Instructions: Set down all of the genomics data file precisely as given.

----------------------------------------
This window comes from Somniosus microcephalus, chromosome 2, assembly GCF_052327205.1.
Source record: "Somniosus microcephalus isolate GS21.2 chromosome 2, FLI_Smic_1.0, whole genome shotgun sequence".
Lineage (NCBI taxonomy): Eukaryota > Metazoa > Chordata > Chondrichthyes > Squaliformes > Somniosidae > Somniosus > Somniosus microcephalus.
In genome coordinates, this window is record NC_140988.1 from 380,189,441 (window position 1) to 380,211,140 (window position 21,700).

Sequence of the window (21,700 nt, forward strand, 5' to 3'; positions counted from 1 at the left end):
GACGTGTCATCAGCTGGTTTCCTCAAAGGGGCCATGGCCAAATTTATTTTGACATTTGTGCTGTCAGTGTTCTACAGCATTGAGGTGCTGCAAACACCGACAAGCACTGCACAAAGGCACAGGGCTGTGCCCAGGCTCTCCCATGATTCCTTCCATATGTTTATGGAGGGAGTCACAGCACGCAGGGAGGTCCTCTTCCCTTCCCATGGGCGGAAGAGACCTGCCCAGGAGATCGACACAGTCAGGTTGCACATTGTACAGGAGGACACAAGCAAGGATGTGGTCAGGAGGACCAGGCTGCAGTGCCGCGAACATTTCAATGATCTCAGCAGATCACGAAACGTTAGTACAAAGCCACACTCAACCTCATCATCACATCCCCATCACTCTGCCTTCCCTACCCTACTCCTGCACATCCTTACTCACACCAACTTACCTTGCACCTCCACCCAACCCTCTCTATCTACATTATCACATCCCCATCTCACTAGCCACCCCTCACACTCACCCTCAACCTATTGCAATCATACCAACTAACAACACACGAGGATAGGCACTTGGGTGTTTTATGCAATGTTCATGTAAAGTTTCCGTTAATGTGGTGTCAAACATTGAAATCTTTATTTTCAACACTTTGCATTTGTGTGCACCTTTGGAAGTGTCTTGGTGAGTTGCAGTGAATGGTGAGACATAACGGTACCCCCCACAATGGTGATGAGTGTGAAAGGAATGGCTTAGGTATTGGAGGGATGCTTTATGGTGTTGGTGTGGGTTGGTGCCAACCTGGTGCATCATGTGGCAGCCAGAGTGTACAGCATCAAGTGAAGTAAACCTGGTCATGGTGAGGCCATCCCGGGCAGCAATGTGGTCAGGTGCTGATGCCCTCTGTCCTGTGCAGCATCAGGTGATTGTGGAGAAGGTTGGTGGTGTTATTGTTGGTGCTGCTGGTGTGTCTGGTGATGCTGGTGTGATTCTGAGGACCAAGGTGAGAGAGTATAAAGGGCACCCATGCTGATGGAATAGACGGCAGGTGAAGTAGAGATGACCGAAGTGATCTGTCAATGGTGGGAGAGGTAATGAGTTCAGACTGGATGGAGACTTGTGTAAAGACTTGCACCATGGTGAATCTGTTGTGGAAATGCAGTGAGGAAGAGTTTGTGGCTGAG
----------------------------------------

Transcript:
This window comes from Somniosus microcephalus, chromosome 2, assembly GCF_052327205.1.
Source record: "Somniosus microcephalus isolate GS21.2 chromosome 2, FLI_Smic_1.0, whole genome shotgun sequence".
Lineage (NCBI taxonomy): Eukaryota > Metazoa > Chordata > Chondrichthyes > Squaliformes > Somniosidae > Somniosus > Somniosus microcephalus.
In genome coordinates, this window is record NC_140988.1 from 380,189,441 (window position 1) to 380,211,140 (window position 21,700).

Sequence of the window (21,700 nt, forward strand, 5' to 3'; positions counted from 1 at the left end):
GACGTGTCATCAGCTGGTTTCCTCAAAGGGGCCATGGCCAAATTTATTTTGACATTTGTGCTGTCAGTGTTCTACAGCATTGAGGTGCTGCAAACACCGACAAGCACTGCACAAAGGCACAGGGCTGTGCCCAGGCTCTCCCATGATTCCTTCCATATGTTTATGGAGGGAGTCACAGCACGCAGGGAGGTCCTCTTCCCTTCCCATGGGCGGAAGAGACCTGCCCAGGAGATCGACACAGTCAGGTTGCACATTGTACAGGAGGACACAAGCAAGGATGTGGTCAGGAGGACCAGGCTGCAGTGCCGCGAACATTTCAATGATCTCAGCAGATCACGAAACGTTAGTACAAAGCCACACTCAACCTCATCATCACATCCCCATCACTCTGCCTTCCCTACCCTACTCCTGCACATCCTTACTCACACCAACTTACCTTGCACCTCCACCCAACCCTCTCTATCTACATTATCACATCCCCATCTCACTAGCCACCCCTCACACTCACCCTCAACCTATTGCAATCATACCAACTAACAACACACGAGGATAGGCACTTGGGTGTTTTATGCAATGTTCATGTAAAGTTTCCGTTAATGTGGTGTCAAACATTGAAATCTTTATTTTCAACACTTTGCATTTGTGTGCACCTTTGGAAGTGTCTTGGTGAGTTGCAGTGAATGGTGAGACATAACGGTACCCCCCACAATGGTGATGAGTGTGAAAGGAATGGCTTAGGTATTGGAGGGATGCTTTATGGTGTTGGTGTGGGTTGGTGCCAACCTGGTGCATCATGTGGCAGCCAGAGTGTACAGCATCAAGTGAAGTAAACCTGGTCATGGTGAGGCCATCCCGGGCAGCAATGTGGTCAGGTGCTGATGCCCTCTGTCCTGTGCAGCATCAGGTGATTGTGGAGAAGGTTGGTGGTGTTATTGTTGGTGCTGCTGGTGTGTCTGGTGATGCTGGTGTGATTCTGAGGACCAAGGTGAGAGAGTATAAAGGGCACCCATGCTGATGGAATAGACGGCAGGTGAAGTAGAGATGACCGAAGTGATCTGTCAATGGTGGGAGAGGTAATGAGTTCAGACTGGATGGAGACTTGTGTAAAGACTTGCACCATGGTGAATCTGTTGTGGAAATGCAGTGAGGAAGAGTTTGTGGCTGAG